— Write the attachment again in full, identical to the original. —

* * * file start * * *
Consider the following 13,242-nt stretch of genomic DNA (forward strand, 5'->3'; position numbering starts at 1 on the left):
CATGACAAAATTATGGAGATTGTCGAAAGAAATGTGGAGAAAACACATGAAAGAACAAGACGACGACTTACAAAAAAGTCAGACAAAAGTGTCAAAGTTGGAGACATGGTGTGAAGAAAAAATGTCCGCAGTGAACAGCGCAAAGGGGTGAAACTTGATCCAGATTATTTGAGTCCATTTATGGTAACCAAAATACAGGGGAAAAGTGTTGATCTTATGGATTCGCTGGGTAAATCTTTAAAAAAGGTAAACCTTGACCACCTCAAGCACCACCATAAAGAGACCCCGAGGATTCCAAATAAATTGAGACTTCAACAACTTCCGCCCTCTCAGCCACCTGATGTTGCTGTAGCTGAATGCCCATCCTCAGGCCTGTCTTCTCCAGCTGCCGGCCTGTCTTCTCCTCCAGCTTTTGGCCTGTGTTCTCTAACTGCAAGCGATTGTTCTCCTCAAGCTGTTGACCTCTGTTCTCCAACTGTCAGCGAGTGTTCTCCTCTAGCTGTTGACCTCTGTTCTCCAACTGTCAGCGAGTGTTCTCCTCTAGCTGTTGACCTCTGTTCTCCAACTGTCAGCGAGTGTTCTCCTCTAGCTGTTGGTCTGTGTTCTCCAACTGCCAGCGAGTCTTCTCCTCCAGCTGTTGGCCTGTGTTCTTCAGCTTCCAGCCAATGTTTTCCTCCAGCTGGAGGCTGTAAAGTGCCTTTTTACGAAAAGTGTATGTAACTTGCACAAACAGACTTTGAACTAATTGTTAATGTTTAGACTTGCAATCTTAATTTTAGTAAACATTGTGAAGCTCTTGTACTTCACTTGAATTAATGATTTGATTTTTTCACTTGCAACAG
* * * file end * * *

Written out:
Consider the following 13,242-nt stretch of genomic DNA (forward strand, 5'->3'; position numbering starts at 1 on the left):
CATGACAAAATTATGGAGATTGTCGAAAGAAATGTGGAGAAAACACATGAAAGAACAAGACGACGACTTACAAAAAAGTCAGACAAAAGTGTCAAAGTTGGAGACATGGTGTGAAGAAAAAATGTCCGCAGTGAACAGCGCAAAGGGGTGAAACTTGATCCAGATTATTTGAGTCCATTTATGGTAACCAAAATACAGGGGAAAAGTGTTGATCTTATGGATTCGCTGGGTAAATCTTTAAAAAAGGTAAACCTTGACCACCTCAAGCACCACCATAAAGAGACCCCGAGGATTCCAAATAAATTGAGACTTCAACAACTTCCGCCCTCTCAGCCACCTGATGTTGCTGTAGCTGAATGCCCATCCTCAGGCCTGTCTTCTCCAGCTGCCGGCCTGTCTTCTCCTCCAGCTTTTGGCCTGTGTTCTCTAACTGCAAGCGATTGTTCTCCTCAAGCTGTTGACCTCTGTTCTCCAACTGTCAGCGAGTGTTCTCCTCTAGCTGTTGACCTCTGTTCTCCAACTGTCAGCGAGTGTTCTCCTCTAGCTGTTGACCTCTGTTCTCCAACTGTCAGCGAGTGTTCTCCTCTAGCTGTTGGTCTGTGTTCTCCAACTGCCAGCGAGTCTTCTCCTCCAGCTGTTGGCCTGTGTTCTTCAGCTTCCAGCCAATGTTTTCCTCCAGCTGGAGGCTGTAAAGTGCCTTTTTACGAAAAGTGTATGTAACTTGCACAAACAGACTTTGAACTAATTGTTAATGTTTAGACTTGCAATCTTAATTTTAGTAAACATTGTGAAGCTCTTGTACTTCACTTGAATTAATGATTTGATTTTTTCACTTGCAACAG